Media narratives that dehumanise asylum seekers have tremendous power to shape and reinforce public support for policies that jeopardise the well-being of some of the world’s most vulnerable people. Research suggests that such dehumanisation is exacerbated by the limited opportunities these groups have to contribute to media coverage about their experiences. In response, scholars have advocated for more inclusion of asylum seekers’ voices in news coverage; however, little is known about how Australian media audiences are engaging with this issue. This article discusses research utilising Critical Discourse Analysis alongside a cultural studies Audience Reception framework to examine the perspectives of 24 Western Australians concerning news discourses about asylum seekers. Resistance to dehumanising constructions was a recurring theme, with many participants arguing for greater inclusion of asylum seekers voices’ in news depictions of their plight. These findings suggest that some audiences are challenging and resisting dehumanising discourses about asylum seekers and in some cases, demonstrating awareness of Australian media’s evident exclusion of their voices. Examined through Judith Butler’s social ethics lens, we consider these findings in the light of positions that advocate for the provision of voice as a means to a more ethical and inclusive Australian media.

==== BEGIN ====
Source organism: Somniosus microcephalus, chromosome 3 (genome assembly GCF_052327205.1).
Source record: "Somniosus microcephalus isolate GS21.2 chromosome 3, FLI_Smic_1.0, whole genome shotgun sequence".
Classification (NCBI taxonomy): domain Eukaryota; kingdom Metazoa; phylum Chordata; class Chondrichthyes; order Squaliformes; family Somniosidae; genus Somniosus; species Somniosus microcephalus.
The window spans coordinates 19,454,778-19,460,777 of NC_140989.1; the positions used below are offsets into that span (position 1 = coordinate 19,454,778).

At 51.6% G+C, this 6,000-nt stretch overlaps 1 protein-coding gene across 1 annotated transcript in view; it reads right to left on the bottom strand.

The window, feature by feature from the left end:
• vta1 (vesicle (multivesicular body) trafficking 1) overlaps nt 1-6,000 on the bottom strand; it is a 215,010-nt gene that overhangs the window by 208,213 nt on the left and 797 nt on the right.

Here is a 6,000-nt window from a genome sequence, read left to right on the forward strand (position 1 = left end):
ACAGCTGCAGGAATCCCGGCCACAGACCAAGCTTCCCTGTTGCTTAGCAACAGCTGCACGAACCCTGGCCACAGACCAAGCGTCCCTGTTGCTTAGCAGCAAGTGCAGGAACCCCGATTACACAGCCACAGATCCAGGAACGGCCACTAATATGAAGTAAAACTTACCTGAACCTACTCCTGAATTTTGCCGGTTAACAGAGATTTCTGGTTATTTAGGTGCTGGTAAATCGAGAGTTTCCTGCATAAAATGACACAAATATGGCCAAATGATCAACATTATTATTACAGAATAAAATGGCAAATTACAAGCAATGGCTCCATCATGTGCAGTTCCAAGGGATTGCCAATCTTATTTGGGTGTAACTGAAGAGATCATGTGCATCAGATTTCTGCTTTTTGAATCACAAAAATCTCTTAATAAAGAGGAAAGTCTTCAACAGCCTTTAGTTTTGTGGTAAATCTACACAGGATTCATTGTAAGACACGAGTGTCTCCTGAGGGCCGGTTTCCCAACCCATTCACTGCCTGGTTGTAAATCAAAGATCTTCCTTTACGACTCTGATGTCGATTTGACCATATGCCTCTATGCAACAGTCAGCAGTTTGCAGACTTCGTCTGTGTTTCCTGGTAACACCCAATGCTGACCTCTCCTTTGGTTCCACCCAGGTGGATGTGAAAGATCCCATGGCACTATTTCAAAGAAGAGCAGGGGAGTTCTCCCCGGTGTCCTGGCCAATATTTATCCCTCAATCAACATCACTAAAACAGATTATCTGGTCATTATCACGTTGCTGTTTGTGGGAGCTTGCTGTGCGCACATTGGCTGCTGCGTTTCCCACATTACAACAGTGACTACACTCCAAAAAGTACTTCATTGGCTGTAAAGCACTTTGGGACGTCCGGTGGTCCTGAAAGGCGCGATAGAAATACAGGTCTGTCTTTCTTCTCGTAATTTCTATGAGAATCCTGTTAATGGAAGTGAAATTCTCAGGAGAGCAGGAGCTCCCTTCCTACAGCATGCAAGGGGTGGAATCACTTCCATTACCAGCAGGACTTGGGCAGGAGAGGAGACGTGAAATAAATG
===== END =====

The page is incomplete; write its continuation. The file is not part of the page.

|Number of pages||17|
|Journal||Media, Culture and Society|
|Publication status||Published - 1 Sep 2020|